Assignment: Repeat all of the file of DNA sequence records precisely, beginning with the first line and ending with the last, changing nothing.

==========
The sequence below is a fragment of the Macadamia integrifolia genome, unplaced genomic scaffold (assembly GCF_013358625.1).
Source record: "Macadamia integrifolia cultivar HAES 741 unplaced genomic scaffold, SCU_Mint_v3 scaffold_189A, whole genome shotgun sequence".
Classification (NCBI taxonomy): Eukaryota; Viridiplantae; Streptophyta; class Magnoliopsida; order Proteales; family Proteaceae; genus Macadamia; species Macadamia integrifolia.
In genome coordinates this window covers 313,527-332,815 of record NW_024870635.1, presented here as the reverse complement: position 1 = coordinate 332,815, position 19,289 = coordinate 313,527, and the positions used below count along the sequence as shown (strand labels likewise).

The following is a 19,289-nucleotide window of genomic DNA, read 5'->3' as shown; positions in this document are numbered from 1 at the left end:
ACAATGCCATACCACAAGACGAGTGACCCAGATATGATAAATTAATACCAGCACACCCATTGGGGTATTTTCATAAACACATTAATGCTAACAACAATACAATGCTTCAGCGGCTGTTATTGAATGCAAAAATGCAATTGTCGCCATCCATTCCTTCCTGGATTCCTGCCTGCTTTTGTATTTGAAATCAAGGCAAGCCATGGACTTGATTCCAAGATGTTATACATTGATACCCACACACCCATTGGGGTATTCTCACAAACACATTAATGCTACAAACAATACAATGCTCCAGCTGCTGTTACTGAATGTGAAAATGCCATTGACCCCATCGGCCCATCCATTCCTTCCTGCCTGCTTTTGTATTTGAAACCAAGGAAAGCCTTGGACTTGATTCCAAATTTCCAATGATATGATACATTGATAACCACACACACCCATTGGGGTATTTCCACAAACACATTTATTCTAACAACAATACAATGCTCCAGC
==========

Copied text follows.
The sequence below is a fragment of the Macadamia integrifolia genome, unplaced genomic scaffold (assembly GCF_013358625.1).
Source record: "Macadamia integrifolia cultivar HAES 741 unplaced genomic scaffold, SCU_Mint_v3 scaffold_189A, whole genome shotgun sequence".
Classification (NCBI taxonomy): Eukaryota; Viridiplantae; Streptophyta; class Magnoliopsida; order Proteales; family Proteaceae; genus Macadamia; species Macadamia integrifolia.
In genome coordinates this window covers 313,527-332,815 of record NW_024870635.1, presented here as the reverse complement: position 1 = coordinate 332,815, position 19,289 = coordinate 313,527, and the positions used below count along the sequence as shown (strand labels likewise).

The following is a 19,289-nucleotide window of genomic DNA, read 5'->3' as shown; positions in this document are numbered from 1 at the left end:
ACAATGCCATACCACAAGACGAGTGACCCAGATATGATAAATTAATACCAGCACACCCATTGGGGTATTTTCATAAACACATTAATGCTAACAACAATACAATGCTTCAGCGGCTGTTATTGAATGCAAAAATGCAATTGTCGCCATCCATTCCTTCCTGGATTCCTGCCTGCTTTTGTATTTGAAATCAAGGCAAGCCATGGACTTGATTCCAAGATGTTATACATTGATACCCACACACCCATTGGGGTATTCTCACAAACACATTAATGCTACAAACAATACAATGCTCCAGCTGCTGTTACTGAATGTGAAAATGCCATTGACCCCATCGGCCCATCCATTCCTTCCTGCCTGCTTTTGTATTTGAAACCAAGGAAAGCCTTGGACTTGATTCCAAATTTCCAATGATATGATACATTGATAACCACACACACCCATTGGGGTATTTCCACAAACACATTTATTCTAACAACAATACAATGCTCCAGC